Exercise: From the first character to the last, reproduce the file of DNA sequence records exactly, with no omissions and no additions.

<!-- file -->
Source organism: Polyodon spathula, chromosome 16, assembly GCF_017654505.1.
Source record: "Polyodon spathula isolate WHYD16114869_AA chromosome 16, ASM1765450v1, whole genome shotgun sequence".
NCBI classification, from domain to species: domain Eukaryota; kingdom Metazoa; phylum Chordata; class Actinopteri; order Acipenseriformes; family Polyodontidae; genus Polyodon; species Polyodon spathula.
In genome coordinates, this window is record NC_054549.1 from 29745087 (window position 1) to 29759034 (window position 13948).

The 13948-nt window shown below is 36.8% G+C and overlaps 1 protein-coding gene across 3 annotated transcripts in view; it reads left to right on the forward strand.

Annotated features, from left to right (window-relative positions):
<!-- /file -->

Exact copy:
Source organism: Polyodon spathula, chromosome 16, assembly GCF_017654505.1.
Source record: "Polyodon spathula isolate WHYD16114869_AA chromosome 16, ASM1765450v1, whole genome shotgun sequence".
NCBI classification, from domain to species: domain Eukaryota; kingdom Metazoa; phylum Chordata; class Actinopteri; order Acipenseriformes; family Polyodontidae; genus Polyodon; species Polyodon spathula.
In genome coordinates, this window is record NC_054549.1 from 29745087 (window position 1) to 29759034 (window position 13948).

The 13948-nt window shown below is 36.8% G+C and overlaps 1 protein-coding gene across 3 annotated transcripts in view; it reads left to right on the forward strand.

Annotated features, from left to right (window-relative positions):